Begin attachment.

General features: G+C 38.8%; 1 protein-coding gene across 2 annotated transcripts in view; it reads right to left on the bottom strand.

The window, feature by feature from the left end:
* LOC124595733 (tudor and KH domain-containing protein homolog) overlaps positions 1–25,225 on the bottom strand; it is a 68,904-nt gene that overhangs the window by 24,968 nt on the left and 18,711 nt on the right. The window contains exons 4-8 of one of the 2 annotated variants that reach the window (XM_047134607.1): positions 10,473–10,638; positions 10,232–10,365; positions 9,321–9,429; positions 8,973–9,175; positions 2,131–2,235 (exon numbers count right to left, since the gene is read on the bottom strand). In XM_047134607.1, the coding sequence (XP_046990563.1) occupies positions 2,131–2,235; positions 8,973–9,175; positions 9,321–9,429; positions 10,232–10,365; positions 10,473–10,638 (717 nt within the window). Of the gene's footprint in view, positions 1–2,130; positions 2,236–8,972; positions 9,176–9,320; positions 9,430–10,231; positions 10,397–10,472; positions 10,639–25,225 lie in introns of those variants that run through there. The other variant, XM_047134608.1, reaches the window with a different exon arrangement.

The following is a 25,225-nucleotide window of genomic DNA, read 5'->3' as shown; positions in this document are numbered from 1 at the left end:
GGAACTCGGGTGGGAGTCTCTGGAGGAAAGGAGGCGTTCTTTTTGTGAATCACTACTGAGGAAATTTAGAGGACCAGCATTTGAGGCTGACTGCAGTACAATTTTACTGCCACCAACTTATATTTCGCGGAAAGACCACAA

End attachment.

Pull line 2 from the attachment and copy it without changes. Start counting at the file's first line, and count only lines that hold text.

The window, feature by feature from the left end: